A critical aspect of the hybrid model within the contact centre environment is its impact on the agent experience and, by extension, customer service quality. Research shows that agents who have the flexibility to work remotely report higher job satisfaction, higher levels of satisfaction when it comes to work life balance, and lower burnout rates. Happier agents are more likely to provide excellent customer service, resulting in higher customer satisfaction.

Providing agents with a flexible work environment can help address one of the other big challenges that continues to impact contact centres, and that is attraction and retention rates. Research shows that a hybrid model within your employee value proposition will attract more staff. Furthermore, reducing attrition rates will help reduce the cost and disruption of hiring and training new staff.

The next challenge we have seen emerge, is how organisations are managing the communication of their position. Whether they want a full in office model, a mandated hybrid option, or are comfortable with a choice model, the misalignment between the messages that underpin these decisions and the employee experience when said decisions are being followed, is leaving employees frustrated.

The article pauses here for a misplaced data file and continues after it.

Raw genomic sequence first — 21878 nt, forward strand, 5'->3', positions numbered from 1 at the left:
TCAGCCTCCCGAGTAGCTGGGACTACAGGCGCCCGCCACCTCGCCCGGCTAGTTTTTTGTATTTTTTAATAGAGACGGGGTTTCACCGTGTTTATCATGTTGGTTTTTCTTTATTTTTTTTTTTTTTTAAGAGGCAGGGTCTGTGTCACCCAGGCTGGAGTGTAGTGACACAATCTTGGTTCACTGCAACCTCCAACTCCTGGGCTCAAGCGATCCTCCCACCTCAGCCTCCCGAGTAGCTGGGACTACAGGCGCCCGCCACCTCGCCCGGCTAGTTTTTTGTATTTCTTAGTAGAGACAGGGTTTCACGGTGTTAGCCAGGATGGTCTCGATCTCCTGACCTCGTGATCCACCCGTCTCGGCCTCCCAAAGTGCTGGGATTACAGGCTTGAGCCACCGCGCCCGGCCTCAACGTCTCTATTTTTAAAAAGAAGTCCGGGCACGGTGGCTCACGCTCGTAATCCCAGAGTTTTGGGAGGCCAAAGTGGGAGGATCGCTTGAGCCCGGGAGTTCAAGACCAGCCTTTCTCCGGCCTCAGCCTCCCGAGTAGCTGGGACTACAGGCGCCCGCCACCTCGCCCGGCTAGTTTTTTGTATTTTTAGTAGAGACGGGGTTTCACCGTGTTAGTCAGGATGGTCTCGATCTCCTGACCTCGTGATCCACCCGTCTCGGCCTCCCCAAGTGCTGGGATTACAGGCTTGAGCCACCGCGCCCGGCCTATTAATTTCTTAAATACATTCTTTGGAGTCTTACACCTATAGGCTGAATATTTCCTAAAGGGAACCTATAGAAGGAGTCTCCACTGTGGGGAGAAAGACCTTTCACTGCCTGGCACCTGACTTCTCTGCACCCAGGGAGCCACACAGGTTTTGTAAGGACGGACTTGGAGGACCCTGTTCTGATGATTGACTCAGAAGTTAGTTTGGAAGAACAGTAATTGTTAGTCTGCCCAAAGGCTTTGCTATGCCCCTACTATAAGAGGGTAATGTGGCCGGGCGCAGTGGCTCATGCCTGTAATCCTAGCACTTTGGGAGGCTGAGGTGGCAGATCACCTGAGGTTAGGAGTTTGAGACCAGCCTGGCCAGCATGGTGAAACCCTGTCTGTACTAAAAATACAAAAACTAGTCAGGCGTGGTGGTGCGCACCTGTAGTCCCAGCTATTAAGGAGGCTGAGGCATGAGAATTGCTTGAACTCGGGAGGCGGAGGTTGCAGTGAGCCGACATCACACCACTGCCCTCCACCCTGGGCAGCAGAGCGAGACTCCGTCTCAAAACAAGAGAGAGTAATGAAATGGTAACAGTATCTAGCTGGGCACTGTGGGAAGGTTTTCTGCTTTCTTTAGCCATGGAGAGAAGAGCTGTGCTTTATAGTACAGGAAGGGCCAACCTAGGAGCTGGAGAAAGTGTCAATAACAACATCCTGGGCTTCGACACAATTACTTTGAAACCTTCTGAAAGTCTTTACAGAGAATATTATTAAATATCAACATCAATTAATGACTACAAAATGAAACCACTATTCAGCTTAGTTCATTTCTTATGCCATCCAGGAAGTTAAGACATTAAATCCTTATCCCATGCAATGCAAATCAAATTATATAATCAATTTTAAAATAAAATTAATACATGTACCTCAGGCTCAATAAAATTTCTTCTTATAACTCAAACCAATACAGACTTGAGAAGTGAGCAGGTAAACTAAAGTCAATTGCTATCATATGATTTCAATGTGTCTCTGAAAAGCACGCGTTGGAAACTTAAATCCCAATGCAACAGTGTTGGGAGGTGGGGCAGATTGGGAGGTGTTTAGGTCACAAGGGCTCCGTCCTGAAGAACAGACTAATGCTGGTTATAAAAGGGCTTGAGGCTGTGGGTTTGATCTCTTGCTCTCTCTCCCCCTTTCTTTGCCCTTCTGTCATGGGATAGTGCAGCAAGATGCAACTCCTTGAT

Words such as collaboration, engagement, culture, and connections all sounded quite reasonable if communicating why organisations want you in three days a week, however when employees return to the office and there are only a handful of staff on the floor, or they spend a day without talking to others, and have never had any time out from their daily grind to collaborate with anyone, they are left frustrated. Many leaders report feeling uncomfortable pushing an organisational line to their teams, recognising that the messaging around why it made good sense to be back in the office, was not always matching up to what employees experienced, leading to disengagement and dissatisfaction.